Biden, who until recently was holding mostly virtual campaign events due to the coronavirus pandemic, has only campaigned in the state three times since February. Democratic Vice Presidential nominee Kamala Harris and Biden’s wife, Jill, have both made campaign stops in North Carolina over the last couple of days, however.
“It is within our power to determine, and you will determine, North Carolina, who will be the next president of the United States,” Harris told a drive-in rally at Fayetteville State University Sunday evening. “Everything is at stake. Everything.”
The last-minute rallies come as a record 4.5 million people – about 61 percent of registered voters – in the state have already cast their ballots, either through absentee or early in-person voting.
“The early vote in this state is just simply astounding,” said Michael Bitzer, a political science professor at Catawba College. Although the high numbers of early absentee ballots may look like good news for Democrats, based on past voter turnout, Bitzer said it was too early to know what it may mean for the race.
“We don’t have anything to base this kind of record turnout on,” he told Al Jazeera. “And the key is a significant rise in the unaffiliated voters. We’ve never seen these numbers from unaffiliated voters before.”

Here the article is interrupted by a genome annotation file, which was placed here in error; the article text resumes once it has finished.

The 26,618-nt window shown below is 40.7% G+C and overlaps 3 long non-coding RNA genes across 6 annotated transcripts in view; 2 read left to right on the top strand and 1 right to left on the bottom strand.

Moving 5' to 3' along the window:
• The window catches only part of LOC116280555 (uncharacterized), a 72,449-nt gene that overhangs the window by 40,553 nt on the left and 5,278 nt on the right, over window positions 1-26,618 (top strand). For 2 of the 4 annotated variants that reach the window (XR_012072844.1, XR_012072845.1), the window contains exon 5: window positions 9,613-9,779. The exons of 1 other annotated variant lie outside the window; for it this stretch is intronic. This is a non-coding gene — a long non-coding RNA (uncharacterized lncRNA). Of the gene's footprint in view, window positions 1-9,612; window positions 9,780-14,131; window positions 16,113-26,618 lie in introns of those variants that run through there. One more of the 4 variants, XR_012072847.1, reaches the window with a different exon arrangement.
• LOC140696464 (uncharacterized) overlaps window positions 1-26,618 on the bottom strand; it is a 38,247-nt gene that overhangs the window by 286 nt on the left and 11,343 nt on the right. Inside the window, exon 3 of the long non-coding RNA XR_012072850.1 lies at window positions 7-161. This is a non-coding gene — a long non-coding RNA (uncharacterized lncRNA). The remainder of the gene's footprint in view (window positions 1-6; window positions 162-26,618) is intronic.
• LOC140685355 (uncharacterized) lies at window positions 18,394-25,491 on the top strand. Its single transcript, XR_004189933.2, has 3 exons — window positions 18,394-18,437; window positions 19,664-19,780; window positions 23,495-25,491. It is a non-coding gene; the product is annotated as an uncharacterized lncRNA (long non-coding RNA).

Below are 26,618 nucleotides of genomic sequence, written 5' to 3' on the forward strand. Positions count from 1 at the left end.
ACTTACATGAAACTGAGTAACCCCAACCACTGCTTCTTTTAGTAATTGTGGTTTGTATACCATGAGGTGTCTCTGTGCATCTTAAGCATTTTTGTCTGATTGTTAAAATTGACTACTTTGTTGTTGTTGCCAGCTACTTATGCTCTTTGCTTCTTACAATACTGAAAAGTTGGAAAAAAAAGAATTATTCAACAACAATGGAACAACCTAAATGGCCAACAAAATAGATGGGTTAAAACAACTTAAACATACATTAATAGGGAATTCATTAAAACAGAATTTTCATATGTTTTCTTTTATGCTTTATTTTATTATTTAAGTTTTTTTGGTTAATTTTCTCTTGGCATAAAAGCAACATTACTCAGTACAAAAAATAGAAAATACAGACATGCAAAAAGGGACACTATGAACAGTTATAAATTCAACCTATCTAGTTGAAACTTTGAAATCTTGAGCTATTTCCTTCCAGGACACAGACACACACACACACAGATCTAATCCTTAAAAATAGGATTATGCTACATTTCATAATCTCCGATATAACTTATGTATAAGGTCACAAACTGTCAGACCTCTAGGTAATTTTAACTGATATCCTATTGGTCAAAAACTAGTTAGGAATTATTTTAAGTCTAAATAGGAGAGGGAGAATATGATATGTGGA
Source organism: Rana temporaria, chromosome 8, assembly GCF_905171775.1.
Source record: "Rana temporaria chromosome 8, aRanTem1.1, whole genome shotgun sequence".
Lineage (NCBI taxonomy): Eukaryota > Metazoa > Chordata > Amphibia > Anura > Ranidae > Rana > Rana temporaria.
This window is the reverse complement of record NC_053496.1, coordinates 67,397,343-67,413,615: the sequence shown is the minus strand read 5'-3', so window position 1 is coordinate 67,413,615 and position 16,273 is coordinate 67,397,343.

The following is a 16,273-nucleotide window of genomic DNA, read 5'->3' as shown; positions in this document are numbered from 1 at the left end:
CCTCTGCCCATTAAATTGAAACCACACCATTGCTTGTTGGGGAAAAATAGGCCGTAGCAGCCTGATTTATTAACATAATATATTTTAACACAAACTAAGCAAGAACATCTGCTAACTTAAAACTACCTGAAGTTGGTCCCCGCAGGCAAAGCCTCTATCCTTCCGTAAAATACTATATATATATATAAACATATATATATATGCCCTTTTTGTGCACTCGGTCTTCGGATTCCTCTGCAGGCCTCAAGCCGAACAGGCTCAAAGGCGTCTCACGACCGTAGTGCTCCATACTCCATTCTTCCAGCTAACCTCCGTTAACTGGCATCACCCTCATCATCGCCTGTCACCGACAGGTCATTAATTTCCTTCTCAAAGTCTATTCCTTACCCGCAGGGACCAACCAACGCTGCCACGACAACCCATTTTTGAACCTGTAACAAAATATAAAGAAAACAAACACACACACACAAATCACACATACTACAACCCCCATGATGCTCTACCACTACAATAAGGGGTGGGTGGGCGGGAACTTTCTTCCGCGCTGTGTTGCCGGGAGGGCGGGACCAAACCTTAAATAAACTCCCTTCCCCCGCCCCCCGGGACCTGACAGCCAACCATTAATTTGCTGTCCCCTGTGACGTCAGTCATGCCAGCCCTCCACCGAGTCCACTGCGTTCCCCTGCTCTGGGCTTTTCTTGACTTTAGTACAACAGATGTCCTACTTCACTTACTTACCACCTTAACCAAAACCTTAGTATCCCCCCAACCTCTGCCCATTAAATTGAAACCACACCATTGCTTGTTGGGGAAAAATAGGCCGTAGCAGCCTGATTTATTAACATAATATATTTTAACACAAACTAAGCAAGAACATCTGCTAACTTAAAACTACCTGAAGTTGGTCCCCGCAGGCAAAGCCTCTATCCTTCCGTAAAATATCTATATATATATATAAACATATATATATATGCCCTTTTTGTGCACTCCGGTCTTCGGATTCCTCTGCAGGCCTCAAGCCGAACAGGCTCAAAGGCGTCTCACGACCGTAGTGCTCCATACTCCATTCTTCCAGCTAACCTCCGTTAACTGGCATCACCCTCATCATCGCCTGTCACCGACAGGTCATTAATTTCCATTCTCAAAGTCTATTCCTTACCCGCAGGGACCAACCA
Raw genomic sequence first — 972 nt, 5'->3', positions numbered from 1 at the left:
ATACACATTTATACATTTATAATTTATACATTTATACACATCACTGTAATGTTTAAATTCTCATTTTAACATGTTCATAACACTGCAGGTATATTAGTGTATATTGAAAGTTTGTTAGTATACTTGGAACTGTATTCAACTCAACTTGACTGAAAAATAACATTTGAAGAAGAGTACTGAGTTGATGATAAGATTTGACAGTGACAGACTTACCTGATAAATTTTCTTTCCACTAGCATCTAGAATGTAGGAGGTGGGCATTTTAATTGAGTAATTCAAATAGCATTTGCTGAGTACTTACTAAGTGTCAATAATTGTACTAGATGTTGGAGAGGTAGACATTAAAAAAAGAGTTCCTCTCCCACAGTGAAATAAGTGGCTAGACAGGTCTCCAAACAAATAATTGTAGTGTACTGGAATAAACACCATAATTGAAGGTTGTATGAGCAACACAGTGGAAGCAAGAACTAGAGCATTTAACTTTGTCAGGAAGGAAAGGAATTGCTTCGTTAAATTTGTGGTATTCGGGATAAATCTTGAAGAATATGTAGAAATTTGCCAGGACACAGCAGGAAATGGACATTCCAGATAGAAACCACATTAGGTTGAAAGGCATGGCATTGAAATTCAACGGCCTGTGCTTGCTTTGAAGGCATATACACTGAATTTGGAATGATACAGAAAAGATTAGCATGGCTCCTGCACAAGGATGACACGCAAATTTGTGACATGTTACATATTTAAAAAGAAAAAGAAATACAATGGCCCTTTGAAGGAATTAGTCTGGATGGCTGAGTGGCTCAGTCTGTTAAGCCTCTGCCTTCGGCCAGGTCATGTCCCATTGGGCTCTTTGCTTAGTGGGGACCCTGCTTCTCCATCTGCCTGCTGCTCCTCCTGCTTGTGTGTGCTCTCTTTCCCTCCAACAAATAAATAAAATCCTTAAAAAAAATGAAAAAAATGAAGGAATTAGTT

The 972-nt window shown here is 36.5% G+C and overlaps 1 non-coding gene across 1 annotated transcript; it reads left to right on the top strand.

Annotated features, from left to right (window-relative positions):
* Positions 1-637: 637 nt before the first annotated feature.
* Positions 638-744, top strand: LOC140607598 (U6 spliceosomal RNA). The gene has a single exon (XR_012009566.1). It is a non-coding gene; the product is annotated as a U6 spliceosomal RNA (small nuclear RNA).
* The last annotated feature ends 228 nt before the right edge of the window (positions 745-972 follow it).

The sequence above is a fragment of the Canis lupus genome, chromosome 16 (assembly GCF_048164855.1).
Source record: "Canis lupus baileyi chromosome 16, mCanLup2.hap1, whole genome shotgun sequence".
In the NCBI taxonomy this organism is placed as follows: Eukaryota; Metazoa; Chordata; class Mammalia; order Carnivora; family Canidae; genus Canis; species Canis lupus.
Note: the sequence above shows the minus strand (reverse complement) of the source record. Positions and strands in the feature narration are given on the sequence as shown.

Analysts are also expecting high turnout on Tuesday, culminating in long lines at the polls, and a long night of counting. Polls, which open at 6:30am (11:30 GMT), are scheduled to close at 7:30pm (00:30 GMT), with tallies from early voting reported not long afterwards.
Eyes are also on North Carolina for the competitive US Senate race, which many believe will be pivotal in determining which party controls the upper chamber. Most polling shows Republican Senator Thom Tillis and Democrat Cal Cunningham neck and neck, with the challenger with a slight advantage. Both campaigns suffered controversies in the lead-up to the election, with Tillis testing positive for coronavirus after attending a White House event, and Cunningham admitting to an extramarital affair.
Democrats are also expected to gain US House seats due to a court-order redistricting, following a successful challenge over partisan gerrymandering.
Back in Wilmington, the presidential race tops many voters’ minds. New Hanover County, home to Wilmington, is considered a bellwether county for its almost evenly split percentage of Republicans (31 percent) and Democrats (30 percent), and an even higher number of unaffiliated voters (38 percent).
“New Hanover is one of four counties in North Carolina that voted for [Democratic] Governor [Roy] Cooper and Donald Trump in 2016,” said Western Carolina University’s Cooper.
Such competitive races have created what voters here describe as a tense, and at times, toxic environment. Unlike in past elections, campaigning has also taken to the water. On any given weekend, Wilmington resident Katharine Hesmer might see several boats bearing huge Trump flags zooming past her home.
While the Biden supporter says she wasn’t politically active before 2016, Trump’s four years in office and the presence of those boat flags prompted her to put up a sign of her own that reads, “TRUMP SUCKS”. She has also helped with postcard writing for Democratic candidates. And it’s in living in such a critical state that has Hesmer proud to vote.
“I feel proud to do my part to fight to reinstate dignity and integrity in the White House,” she said. “And I won’t stop after November 3 either. I’m going to start working on the next midterm election.”